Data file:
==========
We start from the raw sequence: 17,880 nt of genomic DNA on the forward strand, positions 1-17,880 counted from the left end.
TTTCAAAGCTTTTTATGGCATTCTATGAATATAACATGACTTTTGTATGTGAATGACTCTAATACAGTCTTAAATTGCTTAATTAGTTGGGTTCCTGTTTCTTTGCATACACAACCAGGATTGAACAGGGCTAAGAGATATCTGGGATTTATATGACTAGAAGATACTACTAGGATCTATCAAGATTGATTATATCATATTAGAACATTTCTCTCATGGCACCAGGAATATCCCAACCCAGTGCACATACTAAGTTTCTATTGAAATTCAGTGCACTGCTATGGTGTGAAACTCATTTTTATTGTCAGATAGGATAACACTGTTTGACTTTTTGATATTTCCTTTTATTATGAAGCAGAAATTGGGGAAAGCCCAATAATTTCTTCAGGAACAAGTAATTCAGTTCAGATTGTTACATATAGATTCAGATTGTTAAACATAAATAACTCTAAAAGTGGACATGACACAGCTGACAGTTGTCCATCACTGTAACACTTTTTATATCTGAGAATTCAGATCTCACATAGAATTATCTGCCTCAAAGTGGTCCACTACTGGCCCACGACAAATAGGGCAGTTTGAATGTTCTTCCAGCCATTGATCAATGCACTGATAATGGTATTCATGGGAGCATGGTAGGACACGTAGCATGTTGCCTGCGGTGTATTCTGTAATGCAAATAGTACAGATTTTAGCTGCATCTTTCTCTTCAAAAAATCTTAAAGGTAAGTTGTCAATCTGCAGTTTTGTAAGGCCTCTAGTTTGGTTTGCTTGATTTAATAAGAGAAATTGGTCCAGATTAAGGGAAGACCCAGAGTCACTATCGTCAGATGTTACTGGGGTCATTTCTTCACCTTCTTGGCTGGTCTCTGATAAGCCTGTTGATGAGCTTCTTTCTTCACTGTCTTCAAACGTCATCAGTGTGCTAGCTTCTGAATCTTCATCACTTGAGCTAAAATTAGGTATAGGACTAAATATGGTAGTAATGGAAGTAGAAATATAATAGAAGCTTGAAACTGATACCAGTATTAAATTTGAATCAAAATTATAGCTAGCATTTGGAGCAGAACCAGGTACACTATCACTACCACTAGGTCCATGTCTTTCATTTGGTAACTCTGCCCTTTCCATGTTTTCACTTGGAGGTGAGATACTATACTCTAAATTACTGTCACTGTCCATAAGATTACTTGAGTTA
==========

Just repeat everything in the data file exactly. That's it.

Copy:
We start from the raw sequence: 17,880 nt of genomic DNA on the forward strand, positions 1-17,880 counted from the left end.
TTTCAAAGCTTTTTATGGCATTCTATGAATATAACATGACTTTTGTATGTGAATGACTCTAATACAGTCTTAAATTGCTTAATTAGTTGGGTTCCTGTTTCTTTGCATACACAACCAGGATTGAACAGGGCTAAGAGATATCTGGGATTTATATGACTAGAAGATACTACTAGGATCTATCAAGATTGATTATATCATATTAGAACATTTCTCTCATGGCACCAGGAATATCCCAACCCAGTGCACATACTAAGTTTCTATTGAAATTCAGTGCACTGCTATGGTGTGAAACTCATTTTTATTGTCAGATAGGATAACACTGTTTGACTTTTTGATATTTCCTTTTATTATGAAGCAGAAATTGGGGAAAGCCCAATAATTTCTTCAGGAACAAGTAATTCAGTTCAGATTGTTACATATAGATTCAGATTGTTAAACATAAATAACTCTAAAAGTGGACATGACACAGCTGACAGTTGTCCATCACTGTAACACTTTTTATATCTGAGAATTCAGATCTCACATAGAATTATCTGCCTCAAAGTGGTCCACTACTGGCCCACGACAAATAGGGCAGTTTGAATGTTCTTCCAGCCATTGATCAATGCACTGATAATGGTATTCATGGGAGCATGGTAGGACACGTAGCATGTTGCCTGCGGTGTATTCTGTAATGCAAATAGTACAGATTTTAGCTGCATCTTTCTCTTCAAAAAATCTTAAAGGTAAGTTGTCAATCTGCAGTTTTGTAAGGCCTCTAGTTTGGTTTGCTTGATTTAATAAGAGAAATTGGTCCAGATTAAGGGAAGACCCAGAGTCACTATCGTCAGATGTTACTGGGGTCATTTCTTCACCTTCTTGGCTGGTCTCTGATAAGCCTGTTGATGAGCTTCTTTCTTCACTGTCTTCAAACGTCATCAGTGTGCTAGCTTCTGAATCTTCATCACTTGAGCTAAAATTAGGTATAGGACTAAATATGGTAGTAATGGAAGTAGAAATATAATAGAAGCTTGAAACTGATACCAGTATTAAATTTGAATCAAAATTATAGCTAGCATTTGGAGCAGAACCAGGTACACTATCACTACCACTAGGTCCATGTCTTTCATTTGGTAACTCTGCCCTTTCCATGTTTTCACTTGGAGGTGAGATACTATACTCTAAATTACTGTCACTGTCCATAAGATTACTTGAGTTA